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Grass seeding requires timing, persistence

Wendy Sweeter for Progressive Cattleman Published on 24 February 2017
Ray Smith, University of Kentucky Extension forage specialist

Most producers know the usual amount of rainfall in their area, but doing a soil test in the fall can help identify deficiencies before spring. Preparing the soil for seeding should come next.

If producers are looking to seed a new pasture, Millborn Seeds forage specialist Justin Fruechte says the ideal seedbed would be planting into soybean stubble. He relates that grass needs a firm seedbed just like planting alfalfa.

“It’s planted shallow when the soil is firm, not loose and fluffy,” says Fruechte, whose company is based in Brookings, South Dakota. “If for some reason it had to be worked up, and maybe you do have to work it and get it black, that’s fine. I would roll it before you plant it because that’s going to firm it up. That’s usually when you get the best soil-to-seed contact.”

Ray Smith, University of Kentucky Extension forage specialist, says frost-seeding with clovers into an existing pasture is ideal, although most producers in Kentucky and the South seed grass in the fall or late summer. In Kentucky, September is the ideal month to seed cool-season grasses.

“We’ve found over many years that the fall is the best time to establish because the plants are well rooted going into the following summer, and if they’re seeded in September, then they have sufficient growth. They’ll be no problem making it through the winter.”

However, Smith expects to see more grass seeding this spring due to dry conditions this fall. He projects some failed seedings, as well.

Fruechte suggests frost-seeding into existing pasture. The freezing-thawing process buries the seed in the soil.

Germination for most of the introduced cool-season grasses, such as orchardgrass, fescues, ryegrass, timothy or brome, can take seven to 10 days. Native grasses in the upper Midwest, like big bluestem, green needle grass, western wheat grass or indiangrass, will take seven to 21 days to germinate. Native grasses will be slower to get established, Fruechte says.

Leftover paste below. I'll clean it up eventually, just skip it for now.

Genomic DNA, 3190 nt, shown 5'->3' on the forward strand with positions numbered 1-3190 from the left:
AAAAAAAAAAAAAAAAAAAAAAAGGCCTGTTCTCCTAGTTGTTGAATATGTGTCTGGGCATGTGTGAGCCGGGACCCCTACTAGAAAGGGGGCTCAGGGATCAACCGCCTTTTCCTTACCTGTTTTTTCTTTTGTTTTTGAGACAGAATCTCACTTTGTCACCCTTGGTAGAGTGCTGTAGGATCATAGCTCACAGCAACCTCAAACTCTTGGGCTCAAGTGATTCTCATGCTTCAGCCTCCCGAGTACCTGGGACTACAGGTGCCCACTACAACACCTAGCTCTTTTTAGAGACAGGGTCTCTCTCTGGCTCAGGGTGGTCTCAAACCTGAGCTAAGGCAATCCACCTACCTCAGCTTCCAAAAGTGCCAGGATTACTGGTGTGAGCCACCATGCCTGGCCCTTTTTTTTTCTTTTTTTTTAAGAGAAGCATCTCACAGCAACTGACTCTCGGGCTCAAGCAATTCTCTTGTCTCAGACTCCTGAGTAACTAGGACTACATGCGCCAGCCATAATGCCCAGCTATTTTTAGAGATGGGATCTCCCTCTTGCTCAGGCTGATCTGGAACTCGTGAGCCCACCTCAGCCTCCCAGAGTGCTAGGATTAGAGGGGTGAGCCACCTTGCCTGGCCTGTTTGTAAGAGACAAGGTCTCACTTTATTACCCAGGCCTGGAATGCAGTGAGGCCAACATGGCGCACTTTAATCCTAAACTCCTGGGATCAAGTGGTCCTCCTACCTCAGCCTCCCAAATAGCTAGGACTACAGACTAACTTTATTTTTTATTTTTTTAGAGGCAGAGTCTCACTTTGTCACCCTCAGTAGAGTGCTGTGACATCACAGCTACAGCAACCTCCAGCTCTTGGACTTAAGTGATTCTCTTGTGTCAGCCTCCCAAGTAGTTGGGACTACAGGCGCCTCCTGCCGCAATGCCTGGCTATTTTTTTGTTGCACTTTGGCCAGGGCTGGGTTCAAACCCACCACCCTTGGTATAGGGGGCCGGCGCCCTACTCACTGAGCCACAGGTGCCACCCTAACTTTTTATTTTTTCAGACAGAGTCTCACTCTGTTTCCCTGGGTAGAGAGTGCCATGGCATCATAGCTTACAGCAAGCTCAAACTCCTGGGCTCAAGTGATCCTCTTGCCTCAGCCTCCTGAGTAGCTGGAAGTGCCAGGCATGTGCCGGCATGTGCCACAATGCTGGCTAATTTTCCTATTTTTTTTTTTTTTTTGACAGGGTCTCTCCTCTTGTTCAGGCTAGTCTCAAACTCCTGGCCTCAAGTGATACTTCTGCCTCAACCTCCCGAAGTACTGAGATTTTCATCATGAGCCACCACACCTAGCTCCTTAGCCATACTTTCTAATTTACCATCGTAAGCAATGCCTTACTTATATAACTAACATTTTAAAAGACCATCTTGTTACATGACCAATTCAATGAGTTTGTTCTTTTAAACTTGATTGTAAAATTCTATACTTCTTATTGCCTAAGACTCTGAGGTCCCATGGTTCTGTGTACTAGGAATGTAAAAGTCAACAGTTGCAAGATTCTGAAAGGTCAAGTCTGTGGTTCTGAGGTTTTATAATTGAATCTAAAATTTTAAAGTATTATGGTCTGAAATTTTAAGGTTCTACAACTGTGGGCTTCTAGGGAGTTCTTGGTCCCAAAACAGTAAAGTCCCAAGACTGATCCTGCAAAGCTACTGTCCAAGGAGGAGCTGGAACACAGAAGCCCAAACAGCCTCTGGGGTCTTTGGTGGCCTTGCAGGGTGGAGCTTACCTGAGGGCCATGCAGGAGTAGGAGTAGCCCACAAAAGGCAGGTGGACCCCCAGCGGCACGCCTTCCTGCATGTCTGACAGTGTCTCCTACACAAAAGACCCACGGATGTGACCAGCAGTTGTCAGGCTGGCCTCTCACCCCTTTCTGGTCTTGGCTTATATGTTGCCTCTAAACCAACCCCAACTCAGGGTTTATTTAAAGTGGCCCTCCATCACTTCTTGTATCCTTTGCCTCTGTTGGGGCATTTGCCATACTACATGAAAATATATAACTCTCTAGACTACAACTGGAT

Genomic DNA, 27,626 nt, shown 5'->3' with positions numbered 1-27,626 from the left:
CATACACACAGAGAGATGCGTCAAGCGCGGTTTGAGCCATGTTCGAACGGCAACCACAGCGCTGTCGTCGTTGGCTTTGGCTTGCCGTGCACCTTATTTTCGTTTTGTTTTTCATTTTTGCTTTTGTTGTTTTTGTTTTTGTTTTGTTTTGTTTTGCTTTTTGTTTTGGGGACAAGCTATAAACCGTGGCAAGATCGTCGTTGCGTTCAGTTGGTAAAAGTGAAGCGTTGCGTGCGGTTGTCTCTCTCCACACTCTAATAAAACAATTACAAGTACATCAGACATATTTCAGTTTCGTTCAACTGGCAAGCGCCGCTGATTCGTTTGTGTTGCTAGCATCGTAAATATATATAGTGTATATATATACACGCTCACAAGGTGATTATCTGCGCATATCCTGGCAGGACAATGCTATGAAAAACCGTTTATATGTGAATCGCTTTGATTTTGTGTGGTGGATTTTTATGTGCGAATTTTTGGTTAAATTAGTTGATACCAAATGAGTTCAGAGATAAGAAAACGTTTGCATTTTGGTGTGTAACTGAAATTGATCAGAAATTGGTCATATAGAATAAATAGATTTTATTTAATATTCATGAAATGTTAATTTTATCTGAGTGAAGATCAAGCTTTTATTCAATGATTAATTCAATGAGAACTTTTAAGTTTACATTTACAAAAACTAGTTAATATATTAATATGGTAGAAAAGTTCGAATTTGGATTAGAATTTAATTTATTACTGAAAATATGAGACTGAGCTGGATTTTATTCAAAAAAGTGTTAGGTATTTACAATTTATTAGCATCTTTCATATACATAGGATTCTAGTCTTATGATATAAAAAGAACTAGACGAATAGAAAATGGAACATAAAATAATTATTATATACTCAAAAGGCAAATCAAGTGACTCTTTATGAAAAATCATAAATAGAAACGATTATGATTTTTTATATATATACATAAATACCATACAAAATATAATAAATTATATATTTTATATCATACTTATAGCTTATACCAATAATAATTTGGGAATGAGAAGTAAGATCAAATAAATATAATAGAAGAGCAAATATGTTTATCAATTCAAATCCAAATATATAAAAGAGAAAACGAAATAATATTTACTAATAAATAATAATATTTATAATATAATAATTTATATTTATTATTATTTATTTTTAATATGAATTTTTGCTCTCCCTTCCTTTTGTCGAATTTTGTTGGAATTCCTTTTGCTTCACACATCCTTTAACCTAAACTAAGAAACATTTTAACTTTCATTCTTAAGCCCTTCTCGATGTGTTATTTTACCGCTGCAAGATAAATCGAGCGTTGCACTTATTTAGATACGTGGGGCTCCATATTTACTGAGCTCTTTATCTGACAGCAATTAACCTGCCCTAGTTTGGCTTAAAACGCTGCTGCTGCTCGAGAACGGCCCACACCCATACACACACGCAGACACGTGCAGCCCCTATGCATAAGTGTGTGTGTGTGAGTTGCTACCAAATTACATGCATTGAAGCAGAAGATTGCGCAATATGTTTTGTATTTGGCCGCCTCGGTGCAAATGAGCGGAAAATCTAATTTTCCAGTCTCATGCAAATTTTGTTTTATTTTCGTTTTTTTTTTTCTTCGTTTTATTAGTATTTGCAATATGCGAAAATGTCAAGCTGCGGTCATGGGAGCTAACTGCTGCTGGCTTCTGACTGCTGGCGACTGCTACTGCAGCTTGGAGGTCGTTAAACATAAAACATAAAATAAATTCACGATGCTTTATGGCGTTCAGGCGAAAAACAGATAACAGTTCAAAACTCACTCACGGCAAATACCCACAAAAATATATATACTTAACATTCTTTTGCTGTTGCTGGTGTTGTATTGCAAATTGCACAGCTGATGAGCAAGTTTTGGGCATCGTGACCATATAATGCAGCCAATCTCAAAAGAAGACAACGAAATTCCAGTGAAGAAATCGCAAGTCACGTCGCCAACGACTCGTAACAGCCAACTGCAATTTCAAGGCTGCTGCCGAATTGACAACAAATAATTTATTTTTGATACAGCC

“It’ll take them a full year to really be there. The introduced grasses, you can get a hay cutting that first year and you might even be able to graze in the fall because it will establish a lot quicker. Native grasses, I would wait a whole year before you harvest them or graze it,” Fruechte says.

He notes that the cool-season grasses are going to be more productive and more persistent than the native grasses – but not as long-lived and not as hardy in terms of drought tolerance. As a result, he suggests planting a good mixture of cool-season and native grasses.

Smith says for producers in his region, they should be seeding as early as possible this spring if they are going to do it. Most of his producers will plant cool-season grasses such as orchardgrass, Kentucky bluegrass and novel endophyte tall fescue.

He recommends the novel endophyte tall fescue because the traditional Kentucky 31 tall fescue produces alkaloids that cause heat stress and other issues in beef cattle.

“When someone says, ‘I want to plant an improved pasture,’ one of our main recommendations is to plant an improved tall fescue. We particularly like the novel endophyte that helps the plant survive but doesn’t have the toxins,” Smith says.

Both suggest planting a legume to boost the amount of available forage. Smith recommends Ladino white clover to improve the quality.

“I really encourage people: If they want really high-quality pasture, clover is a great way to improve the quality,” Smith says.

The University of Kentucky has been doing a study where they are looking at planting the novel endophyte tall fescue. They spray in mid-summer and again in late summer, then drill into the killed-out stand.

“There’s some cost to that and some time out of production, but that keeps there from being a major tillage and breaking up the sod. That works best with a fall seeding,” Smith says.

Fruechte says planting red clover into existing pasture would give the biggest bang for the buck in his region.

“It’s easier to get a legume established into a pasture versus a grass into an existing grass pasture,” Fruechte says. “It’s cheap to plant. You can broadcast it really, really early in the spring or, in the winter, frost-seed it.”

If producers are dealing with weed problems, Fruechte suggests waiting for the first flush of weeds to green up, then kill them off before planting grass. Leaving the weeds there means producers will have a fight the rest of the growing season.

He also notes that producers who saw dry conditions in 2016 on their native grasses, those could come back. However, some of the introduced cool-season grasses could have problems.

“We do have issues with some of the introduced grasses which will actually die off if it gets too dry, especially if it’s dry and we have a hard winter. That’s the hardest for them,” Fruechte says.

“I would say most of the areas that were drought-stricken in South Dakota this year will bounce back because we had enough snowfall and enough moisture to wake up and get going in the spring.”  end mark

PHOTO: "We’ve found over many years that the fall is the best time to establish because the plants are well rooted going into the following summer, and if they’re seeded in September, then they have sufficient growth. They’ll be no problem making it through the winter." Photo provided by John Heard.

Wendy Sweeter
  • Wendy Sweeter

  • Freelance Writer
  • Worthing, South Dakota
  • Email Wendy Sweeter

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